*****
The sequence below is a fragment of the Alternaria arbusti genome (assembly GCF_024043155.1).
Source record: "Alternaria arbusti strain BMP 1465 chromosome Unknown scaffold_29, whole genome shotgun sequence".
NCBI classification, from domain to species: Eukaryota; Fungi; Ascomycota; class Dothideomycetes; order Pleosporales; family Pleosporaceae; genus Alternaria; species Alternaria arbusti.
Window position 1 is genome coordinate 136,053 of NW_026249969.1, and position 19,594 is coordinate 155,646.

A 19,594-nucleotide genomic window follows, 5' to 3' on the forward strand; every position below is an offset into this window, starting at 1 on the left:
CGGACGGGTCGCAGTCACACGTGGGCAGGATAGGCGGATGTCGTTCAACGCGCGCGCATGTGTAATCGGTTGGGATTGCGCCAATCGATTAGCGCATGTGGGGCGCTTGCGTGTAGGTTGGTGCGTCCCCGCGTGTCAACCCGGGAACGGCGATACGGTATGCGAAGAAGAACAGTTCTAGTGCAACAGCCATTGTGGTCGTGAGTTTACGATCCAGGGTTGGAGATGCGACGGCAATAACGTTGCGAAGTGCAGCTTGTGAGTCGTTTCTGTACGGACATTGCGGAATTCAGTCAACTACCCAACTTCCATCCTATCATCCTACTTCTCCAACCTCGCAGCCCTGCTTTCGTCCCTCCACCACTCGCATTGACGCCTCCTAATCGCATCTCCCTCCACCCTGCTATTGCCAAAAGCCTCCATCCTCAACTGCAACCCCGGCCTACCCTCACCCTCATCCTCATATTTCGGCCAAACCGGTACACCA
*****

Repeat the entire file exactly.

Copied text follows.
The sequence below is a fragment of the Alternaria arbusti genome (assembly GCF_024043155.1).
Source record: "Alternaria arbusti strain BMP 1465 chromosome Unknown scaffold_29, whole genome shotgun sequence".
NCBI classification, from domain to species: Eukaryota; Fungi; Ascomycota; class Dothideomycetes; order Pleosporales; family Pleosporaceae; genus Alternaria; species Alternaria arbusti.
Window position 1 is genome coordinate 136,053 of NW_026249969.1, and position 19,594 is coordinate 155,646.

A 19,594-nucleotide genomic window follows, 5' to 3' on the forward strand; every position below is an offset into this window, starting at 1 on the left:
CGGACGGGTCGCAGTCACACGTGGGCAGGATAGGCGGATGTCGTTCAACGCGCGCGCATGTGTAATCGGTTGGGATTGCGCCAATCGATTAGCGCATGTGGGGCGCTTGCGTGTAGGTTGGTGCGTCCCCGCGTGTCAACCCGGGAACGGCGATACGGTATGCGAAGAAGAACAGTTCTAGTGCAACAGCCATTGTGGTCGTGAGTTTACGATCCAGGGTTGGAGATGCGACGGCAATAACGTTGCGAAGTGCAGCTTGTGAGTCGTTTCTGTACGGACATTGCGGAATTCAGTCAACTACCCAACTTCCATCCTATCATCCTACTTCTCCAACCTCGCAGCCCTGCTTTCGTCCCTCCACCACTCGCATTGACGCCTCCTAATCGCATCTCCCTCCACCCTGCTATTGCCAAAAGCCTCCATCCTCAACTGCAACCCCGGCCTACCCTCACCCTCATCCTCATATTTCGGCCAAACCGGTACACCA